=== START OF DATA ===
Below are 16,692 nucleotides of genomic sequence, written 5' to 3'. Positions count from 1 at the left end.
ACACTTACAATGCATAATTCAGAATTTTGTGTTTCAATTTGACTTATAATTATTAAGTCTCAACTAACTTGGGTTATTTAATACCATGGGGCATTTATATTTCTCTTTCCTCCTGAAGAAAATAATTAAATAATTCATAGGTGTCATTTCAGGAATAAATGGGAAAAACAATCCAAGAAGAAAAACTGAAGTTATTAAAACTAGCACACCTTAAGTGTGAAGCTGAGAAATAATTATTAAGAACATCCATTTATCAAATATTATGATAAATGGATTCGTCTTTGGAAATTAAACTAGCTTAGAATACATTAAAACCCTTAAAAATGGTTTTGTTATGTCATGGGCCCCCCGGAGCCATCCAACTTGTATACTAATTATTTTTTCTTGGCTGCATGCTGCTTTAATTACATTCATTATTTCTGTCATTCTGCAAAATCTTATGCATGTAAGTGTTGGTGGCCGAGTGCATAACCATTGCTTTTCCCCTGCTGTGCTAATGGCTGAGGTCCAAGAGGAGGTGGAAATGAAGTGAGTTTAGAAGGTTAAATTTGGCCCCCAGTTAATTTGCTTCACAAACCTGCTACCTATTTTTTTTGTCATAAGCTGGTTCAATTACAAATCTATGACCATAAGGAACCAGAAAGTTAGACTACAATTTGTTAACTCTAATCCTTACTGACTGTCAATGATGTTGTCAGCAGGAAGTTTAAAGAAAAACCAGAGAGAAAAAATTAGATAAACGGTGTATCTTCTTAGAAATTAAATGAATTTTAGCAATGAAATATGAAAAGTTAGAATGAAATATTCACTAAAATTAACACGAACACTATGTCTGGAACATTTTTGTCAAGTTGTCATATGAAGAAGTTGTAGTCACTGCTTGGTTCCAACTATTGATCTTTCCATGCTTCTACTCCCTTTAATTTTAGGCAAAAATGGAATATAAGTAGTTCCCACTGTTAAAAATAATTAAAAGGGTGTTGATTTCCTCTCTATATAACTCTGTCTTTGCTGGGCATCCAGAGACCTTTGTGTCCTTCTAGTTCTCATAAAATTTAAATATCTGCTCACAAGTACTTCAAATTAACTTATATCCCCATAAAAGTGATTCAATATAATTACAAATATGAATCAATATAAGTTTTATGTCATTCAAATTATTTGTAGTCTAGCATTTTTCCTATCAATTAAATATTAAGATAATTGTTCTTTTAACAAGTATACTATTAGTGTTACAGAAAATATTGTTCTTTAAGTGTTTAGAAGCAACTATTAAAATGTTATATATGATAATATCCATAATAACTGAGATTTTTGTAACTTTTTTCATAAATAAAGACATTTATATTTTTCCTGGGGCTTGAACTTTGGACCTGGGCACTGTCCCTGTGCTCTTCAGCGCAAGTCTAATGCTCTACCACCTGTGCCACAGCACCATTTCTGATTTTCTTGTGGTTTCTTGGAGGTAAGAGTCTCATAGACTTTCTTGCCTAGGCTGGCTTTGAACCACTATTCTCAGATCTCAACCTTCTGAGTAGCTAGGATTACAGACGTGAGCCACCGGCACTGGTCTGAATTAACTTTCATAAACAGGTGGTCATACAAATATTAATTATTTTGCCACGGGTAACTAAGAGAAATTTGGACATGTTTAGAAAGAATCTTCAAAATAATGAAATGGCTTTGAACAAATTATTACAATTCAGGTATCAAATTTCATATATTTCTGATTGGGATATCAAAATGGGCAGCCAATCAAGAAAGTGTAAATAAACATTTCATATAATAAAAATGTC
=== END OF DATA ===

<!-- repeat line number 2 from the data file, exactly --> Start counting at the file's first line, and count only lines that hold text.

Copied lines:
ACACTTACAATGCATAATTCAGAATTTTGTGTTTCAATTTGACTTATAATTATTAAGTCTCAACTAACTTGGGTTATTTAATACCATGGGGCATTTATATTTCTCTTTCCTCCTGAAGAAAATAATTAAATAATTCATAGGTGTCATTTCAGGAATAAATGGGAAAAACAATCCAAGAAGAAAAACTGAAGTTATTAAAACTAGCACACCTTAAGTGTGAAGCTGAGAAATAATTATTAAGAACATCCATTTATCAAATATTATGATAAATGGATTCGTCTTTGGAAATTAAACTAGCTTAGAATACATTAAAACCCTTAAAAATGGTTTTGTTATGTCATGGGCCCCCCGGAGCCATCCAACTTGTATACTAATTATTTTTTCTTGGCTGCATGCTGCTTTAATTACATTCATTATTTCTGTCATTCTGCAAAATCTTATGCATGTAAGTGTTGGTGGCCGAGTGCATAACCATTGCTTTTCCCCTGCTGTGCTAATGGCTGAGGTCCAAGAGGAGGTGGAAATGAAGTGAGTTTAGAAGGTTAAATTTGGCCCCCAGTTAATTTGCTTCACAAACCTGCTACCTATTTTTTTTGTCATAAGCTGGTTCAATTACAAATCTATGACCATAAGGAACCAGAAAGTTAGACTACAATTTGTTAACTCTAATCCTTACTGACTGTCAATGATGTTGTCAGCAGGAAGTTTAAAGAAAAACCAGAGAGAAAAAATTAGATAAACGGTGTATCTTCTTAGAAATTAAATGAATTTTAGCAATGAAATATGAAAAGTTAGAATGAAATATTCACTAAAATTAACACGAACACTATGTCTGGAACATTTTTGTCAAGTTGTCATATGAAGAAGTTGTAGTCACTGCTTGGTTCCAACTATTGATCTTTCCATGCTTCTACTCCCTTTAATTTTAGGCAAAAATGGAATATAAGTAGTTCCCACTGTTAAAAATAATTAAAAGGGTGTTGATTTCCTCTCTATATAACTCTGTCTTTGCTGGGCATCCAGAGACCTTTGTGTCCTTCTAGTTCTCATAAAATTTAAATATCTGCTCACAAGTACTTCAAATTAACTTATATCCCCATAAAAGTGATTCAATATAATTACAAATATGAATCAATATAAGTTTTATGTCATTCAAATTATTTGTAGTCTAGCATTTTTCCTATCAATTAAATATTAAGATAATTGTTCTTTTAACAAGTATACTATTAGTGTTACAGAAAATATTGTTCTTTAAGTGTTTAGAAGCAACTATTAAAATGTTATATATGATAATATCCATAATAACTGAGATTTTTGTAACTTTTTTCATAAATAAAGACATTTATATTTTTCCTGGGGCTTGAACTTTGGACCTGGGCACTGTCCCTGTGCTCTTCAGCGCAAGTCTAATGCTCTACCACCTGTGCCACAGCACCATTTCTGATTTTCTTGTGGTTTCTTGGAGGTAAGAGTCTCATAGACTTTCTTGCCTAGGCTGGCTTTGAACCACTATTCTCAGATCTCAACCTTCTGAGTAGCTAGGATTACAGACGTGAGCCACCGGCACTGGTCTGAATTAACTTTCATAAACAGGTGGTCATACAAATATTAATTATTTTGCCACGGGTAACTAAGAGAAATTTGGACATGTTTAGAAAGAATCTTCAAAATAATGAAATGGCTTTGAACAAATTATTACAATTCAGGTATCAAATTTCATATATTTCTGATTGGGATATCAAAATGGGCAGCCAATCAAGAAAGTGTAAATAAACATTTCATATAATAAAAATGTC